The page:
Dr Sunila BHMS,MD(Hom)
RBC (Normal Red Cell) – Erythrocyte
Human red cell is normally a circular, non-nucleated, biconcave disc; it is very elastic and can undergo astonishing deformation when passing through narrow capillaries. Normal diameter is 7.2 µm. The surface area of the cell is about 140 µm², much greater than its volume when contained in a sphere. Thus O2 and CO2 exchanges are maximized with the biconcave configuration.
DEVELOPMENT OF RBC
The process of red cell production or erythropoiesis begins in the embryonic sac and is continued in the liver, spleen and lymph nodes in the maturing foetus. By the end of pregnancy and after birth, however, the process is restricted to the bone marrow. As time progresses the contribution from long bones decreases and in adult life, only the marrow of membranous bones such as vertebrae, ribs and pelvis is involved.
Pluripotential or uncommitted stem cells which have the potential to produce any type of blood cell divide and develop into erythroid stem cells committed to form erythrocytes. These divide and mature, synthesizing hemoglobin and eventually forming normoblasts.
Cytology of erythroid cells
Stage I: Pronormoblast (Proerythroblast)
This early cells which is derived from stem cells, is large; the cytoplasm is a deep violet- blue and there is a small crescent, showing a paler staining, around the nucleus, the cell is devoid of haemoglobin. The nucleus is large and the chromatin forms a fine stripped reticulum and contains several nucleoli.
Stage II: Early normoblast (Early erythroblast)
This cell is some what smaller, the nucleoli have disappeared and the chromatin network is fine and shows a few nodes of condensation.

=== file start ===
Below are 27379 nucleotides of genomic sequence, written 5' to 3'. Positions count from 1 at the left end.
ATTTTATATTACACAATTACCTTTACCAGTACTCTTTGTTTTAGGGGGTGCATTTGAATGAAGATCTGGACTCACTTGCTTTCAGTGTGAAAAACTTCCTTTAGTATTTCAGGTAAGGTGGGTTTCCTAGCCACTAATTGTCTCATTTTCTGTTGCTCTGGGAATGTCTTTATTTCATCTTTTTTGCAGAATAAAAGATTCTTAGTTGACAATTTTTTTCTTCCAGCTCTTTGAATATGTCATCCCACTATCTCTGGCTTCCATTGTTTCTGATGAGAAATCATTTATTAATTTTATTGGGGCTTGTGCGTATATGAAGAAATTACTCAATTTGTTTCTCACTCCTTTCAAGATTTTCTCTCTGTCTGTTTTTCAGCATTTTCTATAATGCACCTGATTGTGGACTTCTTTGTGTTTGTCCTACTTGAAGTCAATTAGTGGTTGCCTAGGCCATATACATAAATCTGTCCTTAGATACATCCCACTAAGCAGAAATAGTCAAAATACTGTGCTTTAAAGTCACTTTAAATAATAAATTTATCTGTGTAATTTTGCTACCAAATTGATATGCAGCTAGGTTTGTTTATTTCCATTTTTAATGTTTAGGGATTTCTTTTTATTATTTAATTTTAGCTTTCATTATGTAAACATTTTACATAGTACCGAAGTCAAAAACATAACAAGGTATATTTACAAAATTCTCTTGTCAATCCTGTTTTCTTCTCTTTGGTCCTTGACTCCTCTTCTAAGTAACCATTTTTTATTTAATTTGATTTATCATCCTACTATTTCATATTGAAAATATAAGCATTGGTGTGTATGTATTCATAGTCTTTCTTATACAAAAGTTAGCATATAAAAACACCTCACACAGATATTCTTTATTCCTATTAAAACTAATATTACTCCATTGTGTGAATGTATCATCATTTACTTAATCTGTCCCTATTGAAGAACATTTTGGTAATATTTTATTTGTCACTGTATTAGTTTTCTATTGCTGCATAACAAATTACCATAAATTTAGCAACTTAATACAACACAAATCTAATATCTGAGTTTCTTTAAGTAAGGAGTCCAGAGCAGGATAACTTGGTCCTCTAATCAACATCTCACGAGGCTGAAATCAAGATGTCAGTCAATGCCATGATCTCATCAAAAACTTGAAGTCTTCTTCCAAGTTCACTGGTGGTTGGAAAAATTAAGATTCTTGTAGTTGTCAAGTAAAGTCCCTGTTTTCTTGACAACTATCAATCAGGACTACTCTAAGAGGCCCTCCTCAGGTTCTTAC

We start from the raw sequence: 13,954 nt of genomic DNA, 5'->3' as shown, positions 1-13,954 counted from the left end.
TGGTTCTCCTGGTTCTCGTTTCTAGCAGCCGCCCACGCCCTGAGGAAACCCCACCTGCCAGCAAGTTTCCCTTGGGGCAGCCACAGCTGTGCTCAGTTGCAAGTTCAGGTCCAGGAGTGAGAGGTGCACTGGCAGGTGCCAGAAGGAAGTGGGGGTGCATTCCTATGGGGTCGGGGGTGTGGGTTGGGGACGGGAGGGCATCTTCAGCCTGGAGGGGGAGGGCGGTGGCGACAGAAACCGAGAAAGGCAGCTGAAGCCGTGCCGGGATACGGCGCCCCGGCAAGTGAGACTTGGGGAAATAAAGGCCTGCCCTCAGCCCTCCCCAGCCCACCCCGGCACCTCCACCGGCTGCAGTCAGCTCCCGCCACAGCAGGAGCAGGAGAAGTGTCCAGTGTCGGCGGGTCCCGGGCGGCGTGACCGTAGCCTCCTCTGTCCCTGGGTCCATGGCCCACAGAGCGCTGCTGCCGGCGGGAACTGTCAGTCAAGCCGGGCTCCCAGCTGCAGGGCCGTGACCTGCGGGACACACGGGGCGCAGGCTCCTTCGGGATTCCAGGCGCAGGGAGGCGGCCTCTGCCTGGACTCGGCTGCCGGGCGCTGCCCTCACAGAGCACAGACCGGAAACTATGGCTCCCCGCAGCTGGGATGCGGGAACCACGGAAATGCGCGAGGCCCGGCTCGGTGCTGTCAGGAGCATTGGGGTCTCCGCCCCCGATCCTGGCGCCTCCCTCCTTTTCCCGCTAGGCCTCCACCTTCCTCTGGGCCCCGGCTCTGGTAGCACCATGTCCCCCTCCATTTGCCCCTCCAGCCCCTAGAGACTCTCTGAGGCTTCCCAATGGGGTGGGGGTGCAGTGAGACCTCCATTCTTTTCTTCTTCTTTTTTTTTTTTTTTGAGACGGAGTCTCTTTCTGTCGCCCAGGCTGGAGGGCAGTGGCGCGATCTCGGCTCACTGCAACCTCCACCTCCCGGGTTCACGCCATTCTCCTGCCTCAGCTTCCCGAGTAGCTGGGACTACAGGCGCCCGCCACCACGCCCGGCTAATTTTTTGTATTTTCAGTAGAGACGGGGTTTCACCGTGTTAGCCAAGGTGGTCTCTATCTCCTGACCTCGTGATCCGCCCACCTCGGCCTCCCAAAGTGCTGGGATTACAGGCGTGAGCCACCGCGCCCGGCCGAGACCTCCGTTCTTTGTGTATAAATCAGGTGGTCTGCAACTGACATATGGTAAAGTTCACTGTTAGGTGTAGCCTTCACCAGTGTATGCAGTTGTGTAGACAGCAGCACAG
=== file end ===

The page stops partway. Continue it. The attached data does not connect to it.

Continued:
Stage III: Intermediate normoblast (Late erythroblast)
The cell is smaller and shows acute mitosis; the resting nucleus shows further condensation of the chromatin; haemoglobin increases; its eosinophil staining gives the cytoplasm a poly chromatic appearance.
Stage IV: Late normoblast (Normoblast)
This cell represents a maturation of the previous stage; the condensed chromatins assuming a ‘cart-wheel’ appearance and finally becoming uniformly deeply stained (pyknotic). There is a decrease in the size of the cell; increased condensation and finally pyknosis of the nucleus.
Nuclear material is extruded and the endoplasmic reticulum reabsorbed, producing first a reticulocyte, containing a few remnants of endoplasmic reticulum, and then an erythrocyte. Normally only these two cell types are found in the circulation, with reticulocytes making up less than 2% of the total. This percentage rises during periods of rapid erythrocyte synthesis, when more immature cells enter the circulation. Mature red cells take the form of biconcave discs which deform easily within the narrow capillaries. The normal red cell count in blood is 4x 1012 to 6x 1012/ L.
Ageing erythrocytes are destroyed, often in the spleen, after an average life span of 120 days. The phagocytic cells of reticulo endothelial system degrade the haemoglobin released, with iron from the haem and amino acids from the globulin molecules being recycled. The porphyrin ring is converted into bilurubin, which is further metabolized by the liver and then excreted in the bile.
Control of Erythrocyte Production